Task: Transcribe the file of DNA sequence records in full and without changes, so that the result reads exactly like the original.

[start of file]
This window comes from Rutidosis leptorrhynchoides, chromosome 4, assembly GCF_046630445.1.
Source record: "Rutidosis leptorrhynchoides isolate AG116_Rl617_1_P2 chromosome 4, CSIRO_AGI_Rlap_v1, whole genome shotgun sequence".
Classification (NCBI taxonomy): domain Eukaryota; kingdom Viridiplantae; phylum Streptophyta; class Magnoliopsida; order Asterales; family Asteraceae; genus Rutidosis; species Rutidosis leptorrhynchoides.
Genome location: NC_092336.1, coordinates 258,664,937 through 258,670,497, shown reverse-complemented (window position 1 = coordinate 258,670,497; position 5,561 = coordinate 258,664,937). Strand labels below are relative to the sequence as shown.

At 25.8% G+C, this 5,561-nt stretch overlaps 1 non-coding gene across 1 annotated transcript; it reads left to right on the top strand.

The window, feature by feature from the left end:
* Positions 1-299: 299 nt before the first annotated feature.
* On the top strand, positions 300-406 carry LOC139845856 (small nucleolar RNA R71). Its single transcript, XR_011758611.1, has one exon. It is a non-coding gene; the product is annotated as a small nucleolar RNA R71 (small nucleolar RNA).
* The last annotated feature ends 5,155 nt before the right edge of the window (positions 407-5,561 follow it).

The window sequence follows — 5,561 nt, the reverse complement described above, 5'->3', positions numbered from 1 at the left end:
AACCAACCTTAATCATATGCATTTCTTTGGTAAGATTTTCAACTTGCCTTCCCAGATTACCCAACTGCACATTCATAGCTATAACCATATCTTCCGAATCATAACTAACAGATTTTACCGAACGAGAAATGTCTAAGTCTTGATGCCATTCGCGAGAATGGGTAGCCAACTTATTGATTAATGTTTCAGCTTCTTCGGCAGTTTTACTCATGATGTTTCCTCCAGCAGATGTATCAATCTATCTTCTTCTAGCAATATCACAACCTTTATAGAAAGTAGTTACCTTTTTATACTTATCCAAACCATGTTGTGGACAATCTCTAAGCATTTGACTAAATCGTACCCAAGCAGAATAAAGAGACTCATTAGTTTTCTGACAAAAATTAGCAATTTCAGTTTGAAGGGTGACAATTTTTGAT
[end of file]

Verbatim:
This window comes from Rutidosis leptorrhynchoides, chromosome 4, assembly GCF_046630445.1.
Source record: "Rutidosis leptorrhynchoides isolate AG116_Rl617_1_P2 chromosome 4, CSIRO_AGI_Rlap_v1, whole genome shotgun sequence".
Classification (NCBI taxonomy): domain Eukaryota; kingdom Viridiplantae; phylum Streptophyta; class Magnoliopsida; order Asterales; family Asteraceae; genus Rutidosis; species Rutidosis leptorrhynchoides.
Genome location: NC_092336.1, coordinates 258,664,937 through 258,670,497, shown reverse-complemented (window position 1 = coordinate 258,670,497; position 5,561 = coordinate 258,664,937). Strand labels below are relative to the sequence as shown.

At 25.8% G+C, this 5,561-nt stretch overlaps 1 non-coding gene across 1 annotated transcript; it reads left to right on the top strand.

The window, feature by feature from the left end:
* Positions 1-299: 299 nt before the first annotated feature.
* On the top strand, positions 300-406 carry LOC139845856 (small nucleolar RNA R71). Its single transcript, XR_011758611.1, has one exon. It is a non-coding gene; the product is annotated as a small nucleolar RNA R71 (small nucleolar RNA).
* The last annotated feature ends 5,155 nt before the right edge of the window (positions 407-5,561 follow it).

The window sequence follows — 5,561 nt, the reverse complement described above, 5'->3', positions numbered from 1 at the left end:
AACCAACCTTAATCATATGCATTTCTTTGGTAAGATTTTCAACTTGCCTTCCCAGATTACCCAACTGCACATTCATAGCTATAACCATATCTTCCGAATCATAACTAACAGATTTTACCGAACGAGAAATGTCTAAGTCTTGATGCCATTCGCGAGAATGGGTAGCCAACTTATTGATTAATGTTTCAGCTTCTTCGGCAGTTTTACTCATGATGTTTCCTCCAGCAGATGTATCAATCTATCTTCTTCTAGCAATATCACAACCTTTATAGAAAGTAGTTACCTTTTTATACTTATCCAAACCATGTTGTGGACAATCTCTAAGCATTTGACTAAATCGTACCCAAGCAGAATAAAGAGACTCATTAGTTTTCTGACAAAAATTAGCAATTTCAGTTTGAAGGGTGACAATTTTTGAT